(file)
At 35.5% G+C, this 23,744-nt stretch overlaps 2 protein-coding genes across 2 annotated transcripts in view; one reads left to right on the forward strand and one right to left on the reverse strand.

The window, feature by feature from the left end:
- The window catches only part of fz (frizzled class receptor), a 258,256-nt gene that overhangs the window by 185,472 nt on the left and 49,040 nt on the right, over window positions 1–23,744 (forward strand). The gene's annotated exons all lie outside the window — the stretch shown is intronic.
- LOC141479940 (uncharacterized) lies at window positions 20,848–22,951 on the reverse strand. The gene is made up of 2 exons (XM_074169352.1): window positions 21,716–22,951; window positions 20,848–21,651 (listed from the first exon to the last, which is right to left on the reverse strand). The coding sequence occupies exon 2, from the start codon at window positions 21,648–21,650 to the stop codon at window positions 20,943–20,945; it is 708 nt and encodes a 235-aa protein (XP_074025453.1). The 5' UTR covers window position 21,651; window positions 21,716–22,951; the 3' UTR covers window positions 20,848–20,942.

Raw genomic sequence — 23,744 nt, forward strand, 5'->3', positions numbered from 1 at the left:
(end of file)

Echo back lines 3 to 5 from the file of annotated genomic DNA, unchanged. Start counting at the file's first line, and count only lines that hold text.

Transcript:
- The window catches only part of fz (frizzled class receptor), a 258,256-nt gene that overhangs the window by 185,472 nt on the left and 49,040 nt on the right, over window positions 1–23,744 (forward strand). The gene's annotated exons all lie outside the window — the stretch shown is intronic.
- LOC141479940 (uncharacterized) lies at window positions 20,848–22,951 on the reverse strand. The gene is made up of 2 exons (XM_074169352.1): window positions 21,716–22,951; window positions 20,848–21,651 (listed from the first exon to the last, which is right to left on the reverse strand). The coding sequence occupies exon 2, from the start codon at window positions 21,648–21,650 to the stop codon at window positions 20,943–20,945; it is 708 nt and encodes a 235-aa protein (XP_074025453.1). The 5' UTR covers window position 21,651; window positions 21,716–22,951; the 3' UTR covers window positions 20,848–20,942.

Raw genomic sequence — 23,744 nt, forward strand, 5'->3', positions numbered from 1 at the left: